Whenever I go to a farmer's market, I will usually buy a jar of local honey, as each location will produce a slightly different flavour depending on what pollen and nectar they have found.
for Sunday Stamps - insects
16 November 2019
when everybody went to the fair
there aren't people on the rooftops, but there are crowds
at the Exhibition grounds in these old postcards from 1920s (above) and before 1910 (below)
In 1912, it became known as The Canadian National Exhibition and covered 350 acres
today, it is much smaller - when the Gardiner Expressway was built in the 1950s it cut the size down to 190 acres. In 1879, when the fair moved permanently to Toronto there were a recorded 100,000 people attending — in a city with a population of 86,000! By 1920 the population of Toronto had grown to 500,000. Today it is almost 3 million with only about 1.2 million attending over the 18 days of the Ex.
Posted by violet s at 16.11.19 13 comments:
15 November 2019
14 November 2019
walking in the rain
13 November 2019
A perfect protection from the sun and rain.
12 November 2019
11 November 2019
The Rodeway Inn & Seaway Hotel
From the back of the card:
"Over-looking the Toronto Parklands and Lake Ontario, about 10 minutes drive to downtown or Toronto International Airport - 300 spacious, air-conditioned rooms - colour TV - free parking - outdoor pool"
Seaway Motel was demolished in 1993 to make way for an off ramp for the Gardiner Expressway
10 November 2019
The Canadian Legion was started in 1925 (it became 'Royal' in 1960) to "safeguard veterans and their dependents, to protect the families of the fallen, and to make sure the wartime sacrifices would be remembered".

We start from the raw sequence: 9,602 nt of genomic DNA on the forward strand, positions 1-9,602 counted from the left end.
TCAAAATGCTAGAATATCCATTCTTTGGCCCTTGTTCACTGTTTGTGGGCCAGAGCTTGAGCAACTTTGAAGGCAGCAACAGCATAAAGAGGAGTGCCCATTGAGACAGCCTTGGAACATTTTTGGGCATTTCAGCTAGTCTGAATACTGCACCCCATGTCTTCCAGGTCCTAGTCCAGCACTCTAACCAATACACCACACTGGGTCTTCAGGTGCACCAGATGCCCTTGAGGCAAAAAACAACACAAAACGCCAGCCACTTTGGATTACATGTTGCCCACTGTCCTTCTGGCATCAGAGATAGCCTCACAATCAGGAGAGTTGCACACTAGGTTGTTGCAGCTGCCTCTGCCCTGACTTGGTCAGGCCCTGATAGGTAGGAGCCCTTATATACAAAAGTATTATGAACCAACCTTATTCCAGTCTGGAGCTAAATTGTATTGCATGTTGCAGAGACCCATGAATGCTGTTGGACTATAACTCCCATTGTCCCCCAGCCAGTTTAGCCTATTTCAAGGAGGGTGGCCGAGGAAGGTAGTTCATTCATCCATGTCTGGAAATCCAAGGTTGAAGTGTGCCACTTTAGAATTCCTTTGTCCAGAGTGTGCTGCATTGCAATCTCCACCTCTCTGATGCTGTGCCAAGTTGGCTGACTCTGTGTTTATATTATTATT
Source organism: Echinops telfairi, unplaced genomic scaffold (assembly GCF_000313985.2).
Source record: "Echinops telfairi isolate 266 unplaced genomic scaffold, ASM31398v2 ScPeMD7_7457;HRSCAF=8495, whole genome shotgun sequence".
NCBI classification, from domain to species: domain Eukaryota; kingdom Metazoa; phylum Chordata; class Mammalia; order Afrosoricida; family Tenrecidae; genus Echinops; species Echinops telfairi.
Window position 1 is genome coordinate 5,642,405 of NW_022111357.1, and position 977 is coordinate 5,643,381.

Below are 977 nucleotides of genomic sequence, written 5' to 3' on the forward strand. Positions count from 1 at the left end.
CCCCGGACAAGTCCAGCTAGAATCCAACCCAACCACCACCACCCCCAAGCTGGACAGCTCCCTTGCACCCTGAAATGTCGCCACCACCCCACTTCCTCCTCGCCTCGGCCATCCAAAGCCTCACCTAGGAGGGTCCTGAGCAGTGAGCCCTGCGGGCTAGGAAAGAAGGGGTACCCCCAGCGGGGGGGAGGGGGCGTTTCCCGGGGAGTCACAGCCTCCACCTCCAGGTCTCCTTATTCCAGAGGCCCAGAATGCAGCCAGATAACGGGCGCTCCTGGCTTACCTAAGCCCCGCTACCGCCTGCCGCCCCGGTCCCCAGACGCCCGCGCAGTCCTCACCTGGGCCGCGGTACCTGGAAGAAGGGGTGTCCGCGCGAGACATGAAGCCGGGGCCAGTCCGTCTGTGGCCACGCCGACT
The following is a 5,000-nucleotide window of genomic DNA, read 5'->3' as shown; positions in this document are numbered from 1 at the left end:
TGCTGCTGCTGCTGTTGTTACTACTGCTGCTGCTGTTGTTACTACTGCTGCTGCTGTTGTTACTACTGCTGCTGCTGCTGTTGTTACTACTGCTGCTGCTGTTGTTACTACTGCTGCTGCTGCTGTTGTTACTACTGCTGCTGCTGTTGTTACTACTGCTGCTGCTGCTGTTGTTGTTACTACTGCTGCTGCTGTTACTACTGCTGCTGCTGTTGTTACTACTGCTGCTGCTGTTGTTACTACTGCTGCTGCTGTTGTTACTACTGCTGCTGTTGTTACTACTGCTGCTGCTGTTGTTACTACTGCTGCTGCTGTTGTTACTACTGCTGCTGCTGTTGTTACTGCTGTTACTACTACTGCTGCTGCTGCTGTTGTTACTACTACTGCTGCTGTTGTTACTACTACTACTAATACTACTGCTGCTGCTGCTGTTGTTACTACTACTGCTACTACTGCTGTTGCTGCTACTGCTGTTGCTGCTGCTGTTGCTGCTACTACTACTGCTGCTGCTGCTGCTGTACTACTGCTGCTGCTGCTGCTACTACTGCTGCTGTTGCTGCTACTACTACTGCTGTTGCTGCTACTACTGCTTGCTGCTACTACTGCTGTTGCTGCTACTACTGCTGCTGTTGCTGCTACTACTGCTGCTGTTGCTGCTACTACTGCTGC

designed by Will Davies, 1976
The stamp on the left shows the Colour Party in front of the Memorial Arch and the stamp on the right has a Wing Parade in front of the Mackenzie Building which was the first purpose built building for the college (named for the Prime Minister at the time Alexander Mackenzie).
for Sunday Stamps - military, remembrance
for Sunday Stamps - military, remembrance
09 November 2019
From the mid 1900s
for Sepia Saturday - novelty musicians
08 November 2019
dragon on a wire
07 November 2019
in the palm of your hand
06 November 2019
05 November 2019
04 November 2019
WORLD'S TALLEST THERMOMETER
Twenty-one stories (218 ft). Shows temperature by neon light tubes.
Sponsored by Indian Refinery Company, Lawrenceville, Ill., makers of WAXFREE HAVOLINE MOTOR OIL — best for all cars, winter or summer, because it contains no wax.
Wax turns candle-hard with cold, water-thin with heat. Keep wax out of your motor!
WAXFREE HAVOLINE MOTOR OIL IS SOLD AT ALL TEXACO STATIONS.
copyright, 1933 Indian Refinery Company
03 November 2019
singer and musician
Marie-Louise-Emma-Cecile Lajeunesse was born on November 1, 1847. or 1848, or possibly 1852 as she claimed in her memoir. That last birthdate would make her eight years old when she made her debut in 1860 at a world premier in Montreal before the Prince of Wales. While in Italy to study italian opera she was encouraged to change her name to something simpler and chose "Emma Albani" which sounded more European. The stamp shows her as Violetta from La Traviata
James Healey Willan was born in England and emigrated to Canada at age 33 to the Toronto Conservatory of Music. He was an organist, composer, choir conductor, and teacher. He was the organist and choir master of the Church of St Mary Magdalene for four decades, until his death in 1968. During his life he composed more than 8450 pieces of music, most of them sacral. The stamp shows him at the console of an organ.
for Sunday stamps - singers, musicians
01 November 2019